Research concludes that hair loss and sexual dysfunction are among the potential long-term effects of Covid-19
Hair loss, reduced libido and sexual dysfunction are among a wide range of symptoms that can follow a Covid-19 infection, a new study released on Monday suggests.
According to a peer-reviewed study in the Nature Medicine journal, the most common long Covid symptoms include loss of smell, fatigue and shortness of breath. However, hair growth and libido can also be impaired, among other previously unrecognized symptoms.
“We explored the effect of Covid-19 on 115 symptoms of which we found 62 symptoms to be statistically significantly associated with Covid-19 at 12 weeks [or more] after infection,” Anuradhaa Subramanian at the University of Birmingham in the UK, the lead author of the paper, told New Scientist.
“Some of these new symptoms, like reduced libido, sexual dysfunction and hair loss, are really new. They had not been attributed to Covid-19 in the longer term before,” she added.
The study analyzed the health records of 2.4 million people across the UK, comparing almost 500,000 patients who had contracted the virus with around 1.9 million who had not tested positive. The researchers also used the data of patients who had not been admitted to hospital.
For now, it is unclear how exactly the illness may lead to hair loss, although it’s known that the condition can be triggered by other infections or stress. The problems with sexual function can apparently include ejaculation difficulties.
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“People with other chronic illnesses frequently experience sexual dysfunction and we find the same with Covid-19, suggesting Covid-19 is a chronic illness,” Dr Shamil Haroon, the study’s co-author and associate clinical professor in public health at the University of Birmingham, told New Scientist.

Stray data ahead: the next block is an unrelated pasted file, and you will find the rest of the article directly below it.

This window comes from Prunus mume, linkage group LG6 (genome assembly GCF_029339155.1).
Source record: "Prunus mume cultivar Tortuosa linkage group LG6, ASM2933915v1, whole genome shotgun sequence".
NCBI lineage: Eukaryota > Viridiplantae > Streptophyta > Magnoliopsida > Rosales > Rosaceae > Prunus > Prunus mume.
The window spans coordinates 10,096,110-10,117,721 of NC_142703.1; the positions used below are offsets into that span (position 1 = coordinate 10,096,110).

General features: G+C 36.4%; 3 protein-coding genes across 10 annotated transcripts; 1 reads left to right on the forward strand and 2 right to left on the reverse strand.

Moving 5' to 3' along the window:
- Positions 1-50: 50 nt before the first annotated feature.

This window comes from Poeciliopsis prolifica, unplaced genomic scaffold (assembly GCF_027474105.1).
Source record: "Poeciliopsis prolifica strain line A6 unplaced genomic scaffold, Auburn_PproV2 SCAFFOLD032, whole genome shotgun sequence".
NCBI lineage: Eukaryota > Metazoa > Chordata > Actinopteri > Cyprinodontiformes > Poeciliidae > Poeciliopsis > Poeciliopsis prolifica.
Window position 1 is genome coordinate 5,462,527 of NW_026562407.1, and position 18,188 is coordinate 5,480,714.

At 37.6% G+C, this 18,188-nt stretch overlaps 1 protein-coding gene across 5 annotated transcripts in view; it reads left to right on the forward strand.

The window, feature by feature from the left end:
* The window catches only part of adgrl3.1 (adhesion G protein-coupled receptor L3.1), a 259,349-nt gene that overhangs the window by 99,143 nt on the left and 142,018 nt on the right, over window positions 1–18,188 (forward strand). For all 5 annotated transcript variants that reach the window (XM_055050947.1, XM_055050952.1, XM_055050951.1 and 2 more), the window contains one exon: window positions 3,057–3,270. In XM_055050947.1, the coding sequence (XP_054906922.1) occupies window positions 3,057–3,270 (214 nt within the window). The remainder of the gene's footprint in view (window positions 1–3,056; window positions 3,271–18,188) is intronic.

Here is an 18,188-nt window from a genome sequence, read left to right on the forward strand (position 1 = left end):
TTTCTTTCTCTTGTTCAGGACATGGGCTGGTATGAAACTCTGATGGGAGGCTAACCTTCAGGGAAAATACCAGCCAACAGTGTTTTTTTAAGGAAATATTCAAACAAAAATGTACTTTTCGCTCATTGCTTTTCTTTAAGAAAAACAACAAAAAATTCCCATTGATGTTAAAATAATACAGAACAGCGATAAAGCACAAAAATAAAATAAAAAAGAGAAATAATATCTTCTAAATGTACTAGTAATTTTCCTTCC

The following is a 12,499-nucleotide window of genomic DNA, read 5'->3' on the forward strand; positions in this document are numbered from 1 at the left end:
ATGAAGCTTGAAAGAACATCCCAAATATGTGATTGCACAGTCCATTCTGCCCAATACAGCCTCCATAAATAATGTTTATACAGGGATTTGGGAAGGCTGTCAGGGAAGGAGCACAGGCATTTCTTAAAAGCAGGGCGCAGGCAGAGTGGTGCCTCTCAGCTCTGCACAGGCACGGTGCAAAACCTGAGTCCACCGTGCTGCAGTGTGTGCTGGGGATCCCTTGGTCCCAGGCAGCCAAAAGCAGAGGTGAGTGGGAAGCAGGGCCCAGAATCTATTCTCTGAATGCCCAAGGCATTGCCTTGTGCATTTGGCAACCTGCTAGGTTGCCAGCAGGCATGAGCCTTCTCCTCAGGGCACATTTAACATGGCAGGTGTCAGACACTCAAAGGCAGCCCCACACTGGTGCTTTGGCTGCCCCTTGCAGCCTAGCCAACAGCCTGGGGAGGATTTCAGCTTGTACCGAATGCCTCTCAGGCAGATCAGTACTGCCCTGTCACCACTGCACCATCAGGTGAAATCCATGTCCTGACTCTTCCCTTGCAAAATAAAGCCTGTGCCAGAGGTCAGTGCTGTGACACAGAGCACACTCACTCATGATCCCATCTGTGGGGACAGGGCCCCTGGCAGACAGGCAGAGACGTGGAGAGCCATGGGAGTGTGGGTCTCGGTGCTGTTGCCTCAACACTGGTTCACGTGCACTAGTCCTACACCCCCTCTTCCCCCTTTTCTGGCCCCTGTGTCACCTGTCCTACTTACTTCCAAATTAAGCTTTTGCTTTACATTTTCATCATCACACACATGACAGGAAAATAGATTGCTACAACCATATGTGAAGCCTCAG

The identified symptoms spanned multiple organ systems and could generally be split into three categories: respiratory, including coughing and shortness of breath; mental health and cognitive problems such as anxiety, depression and brain fog; and a wider range of symptoms including pain, fatigue and rashes.
In addition to identifying new health problems linked to long Covid, researchers also outlined the groups that are most likely to suffer from the disease in the long term. They include women and people of African ascent, as well as some other ethnic groups. People from poorer backgrounds, smokers, and overweight sufferers also run a higher risk of long Covid.
“This research validates what patients have been telling clinicians and policymakers throughout the pandemic – that the symptoms of long Covid are extremely broad and cannot be fully accounted for by other factors such as lifestyle risk factors or chronic health conditions,” Haroon concluded.